U.S. Wastes 40 Percent of Food Supply Each Year Says Study

Could waste pose the largest threat to food security in the United States? What can businesses and consumers do to combat risk?
 U.S. Wastes 40 Percent of Food Supply Each Year Says St..

With prices rising and commodities becoming more precious, it’s never been more critical to be mindful of the commodities we do have at our disposal. But according to a new report conducted by Natural Resources Defense Council (NRDC) project scientist Dana Gunders, in conjunction with the group’s food and agriculture program, that’s not exactly how things are shaking out. Gunder’s report, entitled Wasted: How America is Losing Up to 40 Percent of Its Food from Farm To Fork to Landfill (PDF), states that 40 percent of food produced in the United States every year goes uneaten and doomed to the landfill – and considering the amount that is put into the food production industry in terms of money, energy, and resources, that is waste which equates to $165 billion lost annually. What’s more, Gunders posits that even a 15 percent reduction of these losses could help feed 25 million Americans. Today we caught up with Gunders to talk about her report and how the food industry can help turn these losses around:


Food and Drink Digital: What is the biggest issue leading to such food waste?

Dana Gunders: I think the whole logic from the start is a little bit backward. Can you imagine walking out of the grocery store with three bags of groceries, dropping one, and then not bothering to pick it up? That seems ridiculous, but it’s essentially what we are doing throughout our food system right now. We invest an enormous amount of land, water, energy and chemical use, and that’s leading to pollution in our water and et cetera, and it’s all to grow food. If we’re not eating it, that’s a terrible use of our resources. Similar to the energy industry, we’d like to just see people’s focus turned to really increasing the efficiency of the system.

Right now, there are some ways that people can do that within their own sphere. There are also things we need to do collectively, because it’s going to take some collaboration across the industry to change some of the incentives that are currently causing waste.

FDD: What are some of those main things that need to change industry-wide?

DG: I think right now one of the fundamental basics is that everyone’s trying to sell as much food as they can, and that makes perfect sense from a business perspective. But sometimes what that leads to is promotions that are really encouraging consumers to buy more than they actually need. Particularly when those products are perishable, that can be problematic. It’s the “buy one, get one free” promotions where you buy a gallon of milk and get a second gallon of milk, and you didn’t actually need that and it goes bad before you’re able to use it.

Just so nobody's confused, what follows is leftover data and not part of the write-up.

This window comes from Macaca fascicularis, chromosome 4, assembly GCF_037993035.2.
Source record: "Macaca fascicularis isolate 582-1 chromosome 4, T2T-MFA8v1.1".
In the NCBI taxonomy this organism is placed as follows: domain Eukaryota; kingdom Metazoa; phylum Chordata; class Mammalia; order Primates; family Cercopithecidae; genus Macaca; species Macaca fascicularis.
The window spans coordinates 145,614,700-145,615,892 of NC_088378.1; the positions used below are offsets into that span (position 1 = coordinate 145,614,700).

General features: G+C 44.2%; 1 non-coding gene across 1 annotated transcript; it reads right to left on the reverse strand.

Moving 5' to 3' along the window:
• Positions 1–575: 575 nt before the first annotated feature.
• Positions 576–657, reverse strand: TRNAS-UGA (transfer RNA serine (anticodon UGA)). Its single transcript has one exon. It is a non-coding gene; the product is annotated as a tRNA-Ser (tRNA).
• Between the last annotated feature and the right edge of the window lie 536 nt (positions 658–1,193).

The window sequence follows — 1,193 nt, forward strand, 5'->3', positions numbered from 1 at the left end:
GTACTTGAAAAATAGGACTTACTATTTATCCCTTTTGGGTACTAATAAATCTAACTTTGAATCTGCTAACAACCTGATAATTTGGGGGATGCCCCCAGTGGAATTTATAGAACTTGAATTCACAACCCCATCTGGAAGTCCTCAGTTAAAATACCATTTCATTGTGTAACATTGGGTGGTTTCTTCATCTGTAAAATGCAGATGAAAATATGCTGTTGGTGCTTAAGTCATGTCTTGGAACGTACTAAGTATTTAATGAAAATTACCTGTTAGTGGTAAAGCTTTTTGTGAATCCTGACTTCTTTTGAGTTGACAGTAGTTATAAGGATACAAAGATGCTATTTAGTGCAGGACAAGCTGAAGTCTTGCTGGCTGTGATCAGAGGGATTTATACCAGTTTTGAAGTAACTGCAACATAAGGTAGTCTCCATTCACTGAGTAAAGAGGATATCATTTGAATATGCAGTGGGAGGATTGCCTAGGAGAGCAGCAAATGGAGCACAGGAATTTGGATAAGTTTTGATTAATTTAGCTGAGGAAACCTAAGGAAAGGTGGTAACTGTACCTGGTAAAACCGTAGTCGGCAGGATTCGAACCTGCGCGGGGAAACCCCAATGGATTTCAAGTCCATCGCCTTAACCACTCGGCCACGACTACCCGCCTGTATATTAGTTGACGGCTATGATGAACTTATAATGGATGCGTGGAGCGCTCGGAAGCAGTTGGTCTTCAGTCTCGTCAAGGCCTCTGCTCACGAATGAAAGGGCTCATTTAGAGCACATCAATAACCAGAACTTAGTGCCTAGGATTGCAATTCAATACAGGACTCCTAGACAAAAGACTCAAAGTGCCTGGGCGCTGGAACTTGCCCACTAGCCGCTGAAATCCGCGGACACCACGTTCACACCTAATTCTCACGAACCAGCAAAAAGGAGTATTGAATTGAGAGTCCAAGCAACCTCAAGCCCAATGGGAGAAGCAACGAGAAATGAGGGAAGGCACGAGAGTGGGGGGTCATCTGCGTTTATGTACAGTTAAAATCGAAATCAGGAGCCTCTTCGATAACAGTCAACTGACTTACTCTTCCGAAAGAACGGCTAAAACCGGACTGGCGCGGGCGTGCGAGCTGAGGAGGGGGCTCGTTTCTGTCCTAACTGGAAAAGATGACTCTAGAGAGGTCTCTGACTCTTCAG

FDD: Do you think making that kind of change here is doable?

DG: I do. In the United Kingdom they’ve been taking this issue a little bit more seriously than we have here in the U.S. for at least six or seven years, and they’ve really seen some fundamental changes. For that “buy one, get one free” example, for instance, they now have grocery stores trying different things out like “buy one, get one later,” or “buy one, give one free” where one’s being given away to a food bank when you buy one – so some different incentive options that are still promotions but are not encouraging people to overbuy in the same way.

FDD: Is there a particular reason why the U.S. hasn’t taken this issue as seriously as other countries yet?

DG: I’m not sure if there’s really a reason or if [the issue] just hasn’t been raised to quite the same extent here. [The European Parliament] have set targets to reduce their food waste by 50 percent by 2020, and it’s been pronounced that 2014 is “the year of food waste.” So they really set it as a national priority in countries across Europe. I think I can foresee it becoming a real priority issue here, particularly with all the attention to having nutritional options for people in low income areas. I think there’s a real tie with that issue, when we have all this fresh produce going to waste on one hand, and then on the other hand you have people saying that fruits and vegetables are too expensive for schools and for food deserts. I think there’s an opportunity there to dig into that reservoir of food that’s not being eaten right now and get it to people at a lower cost.

FDD: What is one thing people could start doing right now to make a difference in this issue?

DG: Look at your own refrigerator. Use up what’s in it, put the older stuff in front, use your freezer to freeze foods you won’t eat in time, and be really conscious at the grocery store. I think the easiest way to reduce our environmental footprint is to make sure we’re only buying what we plan to eat.


Gunders’ NRDC report is both thorough and compelling in its view that it will take cooperation from the whole agriculture supply chain to help cut down on loss, touching on everything from wasteful production practice to rethinking consumer habits to proposing government action to implement waste prevention campaigns. But it all starts with realizing there’s an issue in the first place. “Awareness is a great start,” says Gunders. “I think this is a promising solution – it’s a real win-win across the board for money in our pockets and food in our bellies.”  

Check out the report brief here, or read the PDF in full.

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